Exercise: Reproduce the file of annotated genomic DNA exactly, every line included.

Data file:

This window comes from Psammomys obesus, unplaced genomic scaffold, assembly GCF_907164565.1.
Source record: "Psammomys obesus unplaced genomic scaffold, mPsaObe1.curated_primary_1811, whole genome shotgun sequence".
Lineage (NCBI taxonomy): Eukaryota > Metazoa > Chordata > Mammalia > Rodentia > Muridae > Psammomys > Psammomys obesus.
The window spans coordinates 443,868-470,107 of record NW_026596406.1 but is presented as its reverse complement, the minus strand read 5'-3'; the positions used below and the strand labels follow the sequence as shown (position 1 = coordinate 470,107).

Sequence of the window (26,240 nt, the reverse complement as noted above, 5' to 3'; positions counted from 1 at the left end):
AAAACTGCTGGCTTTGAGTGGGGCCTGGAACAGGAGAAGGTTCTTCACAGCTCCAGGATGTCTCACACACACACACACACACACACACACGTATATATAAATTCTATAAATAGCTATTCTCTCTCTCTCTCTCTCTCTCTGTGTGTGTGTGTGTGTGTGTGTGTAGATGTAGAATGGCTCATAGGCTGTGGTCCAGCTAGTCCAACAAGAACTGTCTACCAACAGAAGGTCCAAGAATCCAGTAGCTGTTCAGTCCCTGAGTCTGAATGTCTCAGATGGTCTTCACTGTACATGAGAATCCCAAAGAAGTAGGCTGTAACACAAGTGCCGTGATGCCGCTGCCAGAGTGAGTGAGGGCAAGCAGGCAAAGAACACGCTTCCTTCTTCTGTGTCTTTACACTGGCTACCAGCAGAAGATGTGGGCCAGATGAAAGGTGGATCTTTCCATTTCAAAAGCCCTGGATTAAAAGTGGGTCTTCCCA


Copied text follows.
This window comes from Psammomys obesus, unplaced genomic scaffold, assembly GCF_907164565.1.
Source record: "Psammomys obesus unplaced genomic scaffold, mPsaObe1.curated_primary_1811, whole genome shotgun sequence".
Lineage (NCBI taxonomy): Eukaryota > Metazoa > Chordata > Mammalia > Rodentia > Muridae > Psammomys > Psammomys obesus.
The window spans coordinates 443,868-470,107 of record NW_026596406.1 but is presented as its reverse complement, the minus strand read 5'-3'; the positions used below and the strand labels follow the sequence as shown (position 1 = coordinate 470,107).

Sequence of the window (26,240 nt, the reverse complement as noted above, 5' to 3'; positions counted from 1 at the left end):
AAAACTGCTGGCTTTGAGTGGGGCCTGGAACAGGAGAAGGTTCTTCACAGCTCCAGGATGTCTCACACACACACACACACACACACACACGTATATATAAATTCTATAAATAGCTATTCTCTCTCTCTCTCTCTCTCTCTGTGTGTGTGTGTGTGTGTGTGTGTAGATGTAGAATGGCTCATAGGCTGTGGTCCAGCTAGTCCAACAAGAACTGTCTACCAACAGAAGGTCCAAGAATCCAGTAGCTGTTCAGTCCCTGAGTCTGAATGTCTCAGATGGTCTTCACTGTACATGAGAATCCCAAAGAAGTAGGCTGTAACACAAGTGCCGTGATGCCGCTGCCAGAGTGAGTGAGGGCAAGCAGGCAAAGAACACGCTTCCTTCTTCTGTGTCTTTACACTGGCTACCAGCAGAAGATGTGGGCCAGATGAAAGGTGGATCTTTCCATTTCAAAAGCCCTGGATTAAAAGTGGGTCTTCCCA